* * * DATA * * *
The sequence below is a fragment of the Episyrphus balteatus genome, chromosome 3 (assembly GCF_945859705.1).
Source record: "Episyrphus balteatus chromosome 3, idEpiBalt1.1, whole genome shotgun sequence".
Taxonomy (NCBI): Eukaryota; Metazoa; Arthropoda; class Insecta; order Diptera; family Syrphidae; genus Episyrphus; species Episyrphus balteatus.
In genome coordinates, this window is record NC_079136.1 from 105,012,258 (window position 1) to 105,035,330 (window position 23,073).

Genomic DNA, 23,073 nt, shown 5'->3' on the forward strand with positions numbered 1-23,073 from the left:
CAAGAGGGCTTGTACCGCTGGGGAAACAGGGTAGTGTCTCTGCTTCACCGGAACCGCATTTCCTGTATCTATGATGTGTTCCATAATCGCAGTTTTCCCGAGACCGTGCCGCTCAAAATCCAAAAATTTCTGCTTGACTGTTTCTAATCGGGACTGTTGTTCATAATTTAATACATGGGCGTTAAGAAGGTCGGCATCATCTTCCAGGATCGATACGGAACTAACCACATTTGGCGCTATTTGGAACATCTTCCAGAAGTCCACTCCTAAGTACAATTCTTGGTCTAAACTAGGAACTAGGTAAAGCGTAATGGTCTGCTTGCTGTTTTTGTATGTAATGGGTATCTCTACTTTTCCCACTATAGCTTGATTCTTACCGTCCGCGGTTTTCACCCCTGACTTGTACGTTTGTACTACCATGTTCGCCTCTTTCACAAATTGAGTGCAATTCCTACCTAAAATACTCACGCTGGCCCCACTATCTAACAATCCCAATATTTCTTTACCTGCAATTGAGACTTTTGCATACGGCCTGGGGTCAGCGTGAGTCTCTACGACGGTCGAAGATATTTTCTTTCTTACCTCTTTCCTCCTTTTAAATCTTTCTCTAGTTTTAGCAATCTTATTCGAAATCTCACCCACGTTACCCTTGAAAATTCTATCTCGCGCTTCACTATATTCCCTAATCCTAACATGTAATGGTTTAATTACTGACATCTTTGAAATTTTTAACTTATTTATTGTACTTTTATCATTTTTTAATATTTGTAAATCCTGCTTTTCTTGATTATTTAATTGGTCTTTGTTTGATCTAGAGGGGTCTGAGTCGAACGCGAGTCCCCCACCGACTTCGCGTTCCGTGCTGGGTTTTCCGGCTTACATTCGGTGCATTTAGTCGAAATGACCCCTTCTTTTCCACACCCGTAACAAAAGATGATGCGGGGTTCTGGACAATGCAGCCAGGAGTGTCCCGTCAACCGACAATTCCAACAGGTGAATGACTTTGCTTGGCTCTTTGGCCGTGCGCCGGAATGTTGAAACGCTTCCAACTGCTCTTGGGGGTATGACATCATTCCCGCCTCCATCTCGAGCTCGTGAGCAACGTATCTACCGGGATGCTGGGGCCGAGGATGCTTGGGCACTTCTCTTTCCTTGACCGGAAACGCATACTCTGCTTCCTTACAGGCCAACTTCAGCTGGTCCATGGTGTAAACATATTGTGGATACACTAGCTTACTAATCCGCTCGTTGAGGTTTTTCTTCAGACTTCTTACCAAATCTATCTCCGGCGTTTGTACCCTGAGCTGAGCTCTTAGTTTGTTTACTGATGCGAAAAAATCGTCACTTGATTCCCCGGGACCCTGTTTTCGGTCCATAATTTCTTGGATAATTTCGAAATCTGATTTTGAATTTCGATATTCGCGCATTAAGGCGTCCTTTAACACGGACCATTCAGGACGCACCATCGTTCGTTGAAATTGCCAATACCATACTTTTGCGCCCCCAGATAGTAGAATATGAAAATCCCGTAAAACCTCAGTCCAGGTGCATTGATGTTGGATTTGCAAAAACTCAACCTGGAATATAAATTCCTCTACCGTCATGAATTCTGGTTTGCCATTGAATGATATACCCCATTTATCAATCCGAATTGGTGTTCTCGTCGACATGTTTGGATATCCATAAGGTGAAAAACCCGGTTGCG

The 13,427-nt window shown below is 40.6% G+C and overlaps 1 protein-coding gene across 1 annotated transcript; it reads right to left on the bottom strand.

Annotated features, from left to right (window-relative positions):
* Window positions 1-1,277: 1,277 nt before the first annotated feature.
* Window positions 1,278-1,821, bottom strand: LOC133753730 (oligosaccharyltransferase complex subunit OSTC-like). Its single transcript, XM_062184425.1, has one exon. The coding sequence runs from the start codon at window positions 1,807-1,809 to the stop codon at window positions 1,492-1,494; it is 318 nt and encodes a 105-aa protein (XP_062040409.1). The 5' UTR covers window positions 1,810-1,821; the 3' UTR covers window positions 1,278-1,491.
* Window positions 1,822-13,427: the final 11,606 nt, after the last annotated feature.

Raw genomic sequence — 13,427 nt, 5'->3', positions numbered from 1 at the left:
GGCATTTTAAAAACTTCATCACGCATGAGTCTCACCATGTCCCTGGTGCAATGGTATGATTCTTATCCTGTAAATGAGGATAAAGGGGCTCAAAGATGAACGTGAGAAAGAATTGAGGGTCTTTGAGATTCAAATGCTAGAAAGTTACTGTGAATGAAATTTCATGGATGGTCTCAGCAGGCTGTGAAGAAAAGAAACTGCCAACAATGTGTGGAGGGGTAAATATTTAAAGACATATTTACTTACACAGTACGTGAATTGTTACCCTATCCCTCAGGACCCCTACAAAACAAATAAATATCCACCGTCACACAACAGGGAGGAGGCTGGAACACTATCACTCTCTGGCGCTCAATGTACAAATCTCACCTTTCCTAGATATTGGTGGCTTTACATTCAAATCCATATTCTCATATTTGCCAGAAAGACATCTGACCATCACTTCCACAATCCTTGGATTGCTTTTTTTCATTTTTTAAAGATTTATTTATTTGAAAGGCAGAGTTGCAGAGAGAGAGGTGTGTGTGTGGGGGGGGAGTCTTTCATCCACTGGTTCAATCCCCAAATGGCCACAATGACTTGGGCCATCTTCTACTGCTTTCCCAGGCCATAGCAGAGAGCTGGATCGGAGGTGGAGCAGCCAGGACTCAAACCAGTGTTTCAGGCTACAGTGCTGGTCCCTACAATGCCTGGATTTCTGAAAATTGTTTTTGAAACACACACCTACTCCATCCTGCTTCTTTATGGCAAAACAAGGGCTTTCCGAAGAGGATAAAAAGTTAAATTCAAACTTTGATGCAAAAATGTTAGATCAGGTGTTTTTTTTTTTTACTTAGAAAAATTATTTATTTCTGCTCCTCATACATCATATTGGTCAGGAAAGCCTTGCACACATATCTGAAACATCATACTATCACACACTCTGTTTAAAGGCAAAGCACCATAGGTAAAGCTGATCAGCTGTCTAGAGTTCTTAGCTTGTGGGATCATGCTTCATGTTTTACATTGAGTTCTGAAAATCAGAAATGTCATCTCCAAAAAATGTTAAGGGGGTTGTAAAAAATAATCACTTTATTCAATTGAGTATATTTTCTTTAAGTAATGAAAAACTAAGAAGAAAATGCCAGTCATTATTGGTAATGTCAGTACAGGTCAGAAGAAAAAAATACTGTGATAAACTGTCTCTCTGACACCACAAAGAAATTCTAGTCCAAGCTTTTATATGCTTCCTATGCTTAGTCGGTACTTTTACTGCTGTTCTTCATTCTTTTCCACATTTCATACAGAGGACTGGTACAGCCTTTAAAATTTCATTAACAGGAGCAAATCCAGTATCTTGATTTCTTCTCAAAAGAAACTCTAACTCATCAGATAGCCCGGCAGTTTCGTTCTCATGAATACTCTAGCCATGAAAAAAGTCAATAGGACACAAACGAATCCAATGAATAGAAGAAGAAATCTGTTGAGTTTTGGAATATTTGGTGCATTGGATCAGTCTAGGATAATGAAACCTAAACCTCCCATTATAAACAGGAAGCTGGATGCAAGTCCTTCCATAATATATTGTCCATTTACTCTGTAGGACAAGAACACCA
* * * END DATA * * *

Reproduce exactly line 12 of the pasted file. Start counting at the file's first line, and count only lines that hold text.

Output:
Raw genomic sequence — 13,427 nt, 5'->3', positions numbered from 1 at the left: